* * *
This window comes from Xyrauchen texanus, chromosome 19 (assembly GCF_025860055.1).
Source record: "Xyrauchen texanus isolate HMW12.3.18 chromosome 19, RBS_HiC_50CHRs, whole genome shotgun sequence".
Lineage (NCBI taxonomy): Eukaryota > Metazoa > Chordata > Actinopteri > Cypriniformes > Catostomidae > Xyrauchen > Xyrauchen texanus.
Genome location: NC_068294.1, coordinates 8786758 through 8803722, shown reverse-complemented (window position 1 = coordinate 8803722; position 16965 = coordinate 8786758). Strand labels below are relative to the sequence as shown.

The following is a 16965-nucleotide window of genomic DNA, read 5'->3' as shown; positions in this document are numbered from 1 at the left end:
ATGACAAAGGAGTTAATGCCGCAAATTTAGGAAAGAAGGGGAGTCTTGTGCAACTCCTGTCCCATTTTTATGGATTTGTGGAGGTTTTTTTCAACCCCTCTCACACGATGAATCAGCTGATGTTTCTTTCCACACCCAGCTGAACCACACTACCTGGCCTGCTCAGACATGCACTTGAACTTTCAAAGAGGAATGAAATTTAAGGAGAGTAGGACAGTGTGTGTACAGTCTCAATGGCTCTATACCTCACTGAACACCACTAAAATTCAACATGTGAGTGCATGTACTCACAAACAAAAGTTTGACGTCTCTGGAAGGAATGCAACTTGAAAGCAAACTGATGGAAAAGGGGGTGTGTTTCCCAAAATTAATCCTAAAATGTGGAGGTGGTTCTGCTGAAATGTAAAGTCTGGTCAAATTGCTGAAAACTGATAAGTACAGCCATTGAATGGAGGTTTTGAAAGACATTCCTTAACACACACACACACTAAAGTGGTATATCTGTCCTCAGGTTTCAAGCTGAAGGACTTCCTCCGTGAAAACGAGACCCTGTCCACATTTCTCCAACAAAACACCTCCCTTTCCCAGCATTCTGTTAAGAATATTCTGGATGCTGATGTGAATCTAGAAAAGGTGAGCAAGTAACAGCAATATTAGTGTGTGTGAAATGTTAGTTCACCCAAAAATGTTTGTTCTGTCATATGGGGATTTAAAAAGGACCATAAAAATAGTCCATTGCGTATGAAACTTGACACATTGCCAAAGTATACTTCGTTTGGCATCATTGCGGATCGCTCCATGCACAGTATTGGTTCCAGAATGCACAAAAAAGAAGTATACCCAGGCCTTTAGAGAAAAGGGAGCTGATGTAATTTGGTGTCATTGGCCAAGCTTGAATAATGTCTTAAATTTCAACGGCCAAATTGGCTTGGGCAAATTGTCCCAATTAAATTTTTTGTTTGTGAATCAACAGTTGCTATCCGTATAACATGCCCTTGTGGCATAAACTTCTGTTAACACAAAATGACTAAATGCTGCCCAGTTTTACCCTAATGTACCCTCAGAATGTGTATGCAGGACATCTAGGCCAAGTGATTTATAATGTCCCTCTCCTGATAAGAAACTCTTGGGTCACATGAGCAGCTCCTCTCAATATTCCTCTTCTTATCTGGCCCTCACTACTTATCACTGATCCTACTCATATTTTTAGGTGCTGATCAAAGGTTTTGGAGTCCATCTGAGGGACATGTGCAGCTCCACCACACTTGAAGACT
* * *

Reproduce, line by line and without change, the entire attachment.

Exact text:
This window comes from Xyrauchen texanus, chromosome 19 (assembly GCF_025860055.1).
Source record: "Xyrauchen texanus isolate HMW12.3.18 chromosome 19, RBS_HiC_50CHRs, whole genome shotgun sequence".
Lineage (NCBI taxonomy): Eukaryota > Metazoa > Chordata > Actinopteri > Cypriniformes > Catostomidae > Xyrauchen > Xyrauchen texanus.
Genome location: NC_068294.1, coordinates 8786758 through 8803722, shown reverse-complemented (window position 1 = coordinate 8803722; position 16965 = coordinate 8786758). Strand labels below are relative to the sequence as shown.

The following is a 16965-nucleotide window of genomic DNA, read 5'->3' as shown; positions in this document are numbered from 1 at the left end:
ATGACAAAGGAGTTAATGCCGCAAATTTAGGAAAGAAGGGGAGTCTTGTGCAACTCCTGTCCCATTTTTATGGATTTGTGGAGGTTTTTTTCAACCCCTCTCACACGATGAATCAGCTGATGTTTCTTTCCACACCCAGCTGAACCACACTACCTGGCCTGCTCAGACATGCACTTGAACTTTCAAAGAGGAATGAAATTTAAGGAGAGTAGGACAGTGTGTGTACAGTCTCAATGGCTCTATACCTCACTGAACACCACTAAAATTCAACATGTGAGTGCATGTACTCACAAACAAAAGTTTGACGTCTCTGGAAGGAATGCAACTTGAAAGCAAACTGATGGAAAAGGGGGTGTGTTTCCCAAAATTAATCCTAAAATGTGGAGGTGGTTCTGCTGAAATGTAAAGTCTGGTCAAATTGCTGAAAACTGATAAGTACAGCCATTGAATGGAGGTTTTGAAAGACATTCCTTAACACACACACACACTAAAGTGGTATATCTGTCCTCAGGTTTCAAGCTGAAGGACTTCCTCCGTGAAAACGAGACCCTGTCCACATTTCTCCAACAAAACACCTCCCTTTCCCAGCATTCTGTTAAGAATATTCTGGATGCTGATGTGAATCTAGAAAAGGTGAGCAAGTAACAGCAATATTAGTGTGTGTGAAATGTTAGTTCACCCAAAAATGTTTGTTCTGTCATATGGGGATTTAAAAAGGACCATAAAAATAGTCCATTGCGTATGAAACTTGACACATTGCCAAAGTATACTTCGTTTGGCATCATTGCGGATCGCTCCATGCACAGTATTGGTTCCAGAATGCACAAAAAAGAAGTATACCCAGGCCTTTAGAGAAAAGGGAGCTGATGTAATTTGGTGTCATTGGCCAAGCTTGAATAATGTCTTAAATTTCAACGGCCAAATTGGCTTGGGCAAATTGTCCCAATTAAATTTTTTGTTTGTGAATCAACAGTTGCTATCCGTATAACATGCCCTTGTGGCATAAACTTCTGTTAACACAAAATGACTAAATGCTGCCCAGTTTTACCCTAATGTACCCTCAGAATGTGTATGCAGGACATCTAGGCCAAGTGATTTATAATGTCCCTCTCCTGATAAGAAACTCTTGGGTCACATGAGCAGCTCCTCTCAATATTCCTCTTCTTATCTGGCCCTCACTACTTATCACTGATCCTACTCATATTTTTAGGTGCTGATCAAAGGTTTTGGAGTCCATCTGAGGGACATGTGCAGCTCCACCACACTTGAAGACT